01 October, 2013

The Misadventures of the Magician's Dog - Review & Giveaway (Intl ends 10/17)

Publication date: 1 October 2013 by Holiday House
ISBN 10/13: 0823428699 | 9780823428694)

Category: Middle Grade Fiction
Source: ARC provided by Publisher, Holiday House
Format: Hardcover, ebook

About the book:

Peter Lubinsky doesn't even like dogs and can't understand why he asked for one for his birthday. But it turns out that this pet, whom Peter calls "The Dog", can talk and do magic—and he needs Peter's help. In return, The Dog promises to teach Peter conjuring and to help him bring his father home from the Middle East, where he is deployed with the air force. Soon Peter finds himself flying through the air on a mission to rescue The Dog's master. But as Peter's magical powers grow, he finds himself filled with a dark anger.

A bedroom full of dinosaur fossils, a waiter who was formerly a mouse, and an epic battle of magician's make for a thrilling read. This imaginative middle-grade fantasy is about the power of enchantment and love.

Alethea's review:

I'm normally not a fan of talking-animal books, unless it's something like Redwall or Mouseguard where the world is populated with anthropomorphized creatures. However, The Misadventures of the Magician's Dog manages to make me forget this little peeve of mine. It's a story with heart, hope, and a big imagination. While exploring feelings of loss, anger, and selfishness, Frances Sackett writes an endearing tale of friendship and family in this debut middle grade novel.

Peter is a relatable and imperfect protagonist, "ordinarily good," and his sisters Celia and Izzy make great sidekicks. Their dynamic as a family, especially one whose dad is far away and whose mom is busy working, keeps this story fun and modern, as well as emotional but without being too precious. They fight and make up and they judge each other as siblings do, but at the end of the day (magic is best done under cover of darkness, or people will ask questions!) they are family and they stick together. Sackett balances their comic sibling antics with Peter's introspection as he tries to determine what is right and what is wrong, in the middle of feeling shut out, left behind, and just plain wrong.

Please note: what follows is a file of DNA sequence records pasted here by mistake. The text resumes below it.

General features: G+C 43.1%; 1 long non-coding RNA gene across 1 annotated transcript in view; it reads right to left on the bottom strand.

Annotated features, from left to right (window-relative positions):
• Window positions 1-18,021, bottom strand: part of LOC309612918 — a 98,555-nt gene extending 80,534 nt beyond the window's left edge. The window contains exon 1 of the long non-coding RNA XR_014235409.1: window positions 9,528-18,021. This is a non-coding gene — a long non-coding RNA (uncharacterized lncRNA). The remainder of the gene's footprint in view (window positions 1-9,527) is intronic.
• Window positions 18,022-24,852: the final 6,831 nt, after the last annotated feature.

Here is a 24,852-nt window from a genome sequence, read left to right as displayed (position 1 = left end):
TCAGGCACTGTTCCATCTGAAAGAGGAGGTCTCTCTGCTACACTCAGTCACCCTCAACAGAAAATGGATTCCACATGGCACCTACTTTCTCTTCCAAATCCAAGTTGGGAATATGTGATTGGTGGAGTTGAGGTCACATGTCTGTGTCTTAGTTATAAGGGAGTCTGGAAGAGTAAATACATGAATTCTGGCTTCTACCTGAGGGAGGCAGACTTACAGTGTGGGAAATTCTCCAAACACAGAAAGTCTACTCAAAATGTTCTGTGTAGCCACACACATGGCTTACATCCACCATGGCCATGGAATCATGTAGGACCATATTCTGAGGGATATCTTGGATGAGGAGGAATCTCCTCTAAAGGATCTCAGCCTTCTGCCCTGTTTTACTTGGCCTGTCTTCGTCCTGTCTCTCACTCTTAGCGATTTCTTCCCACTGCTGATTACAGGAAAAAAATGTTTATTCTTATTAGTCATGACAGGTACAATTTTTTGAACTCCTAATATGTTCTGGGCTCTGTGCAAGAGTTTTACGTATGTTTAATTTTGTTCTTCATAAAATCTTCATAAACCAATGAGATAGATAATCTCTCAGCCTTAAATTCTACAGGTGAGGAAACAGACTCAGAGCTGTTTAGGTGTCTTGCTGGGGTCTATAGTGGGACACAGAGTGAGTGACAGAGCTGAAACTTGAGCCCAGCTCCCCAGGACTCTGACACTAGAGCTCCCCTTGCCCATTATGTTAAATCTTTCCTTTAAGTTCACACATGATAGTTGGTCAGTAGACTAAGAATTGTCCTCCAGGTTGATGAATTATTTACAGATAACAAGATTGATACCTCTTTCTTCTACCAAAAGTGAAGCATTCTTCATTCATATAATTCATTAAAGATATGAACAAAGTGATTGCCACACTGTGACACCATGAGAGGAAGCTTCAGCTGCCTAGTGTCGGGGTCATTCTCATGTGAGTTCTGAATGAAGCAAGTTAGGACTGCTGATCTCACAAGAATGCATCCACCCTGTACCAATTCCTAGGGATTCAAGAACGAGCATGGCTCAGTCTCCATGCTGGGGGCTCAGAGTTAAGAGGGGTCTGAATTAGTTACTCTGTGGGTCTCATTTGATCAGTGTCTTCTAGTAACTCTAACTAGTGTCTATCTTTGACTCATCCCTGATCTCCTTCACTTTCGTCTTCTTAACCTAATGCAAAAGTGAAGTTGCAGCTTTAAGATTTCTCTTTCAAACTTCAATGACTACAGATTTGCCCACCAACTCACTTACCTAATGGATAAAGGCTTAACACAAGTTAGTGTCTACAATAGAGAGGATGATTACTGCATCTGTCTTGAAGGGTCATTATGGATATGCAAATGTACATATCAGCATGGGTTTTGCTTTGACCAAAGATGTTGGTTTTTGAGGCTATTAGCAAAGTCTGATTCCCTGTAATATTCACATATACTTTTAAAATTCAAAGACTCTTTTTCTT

The Dog is a new member of the family and he's quite enigmatic. As he reveals more about what he can do and why it is possible for Peter to do magic, Peter discovers things about himself--and he doesn't like some of these revelations. Why was he so mean to his dad the morning he left for his deployment? Why do his daily emails make him feel awkward and useless? Why did dad have to go in the first place, and shouldn't he work hard to learn magic to bring him back? Throughout the book, he struggles with figuring out what is the right thing to do, but whereas ordinary good decisions seem pretty obvious, extraordinary ones are a little harder to discern.

Eventually, the kids discover the limits and consequences of using magic. They discover a creepy house filled with enchanted servants and--gulp!--dinosaurs. Their mission is to save the magician from himself, but who will save them? You'll have to read it to find out. The Misadventures of the Magician's Dog uses humor, flights of fancy, and family values to tell a story that is both insightful and entertaining. For an excerpt, visit the publisher's website.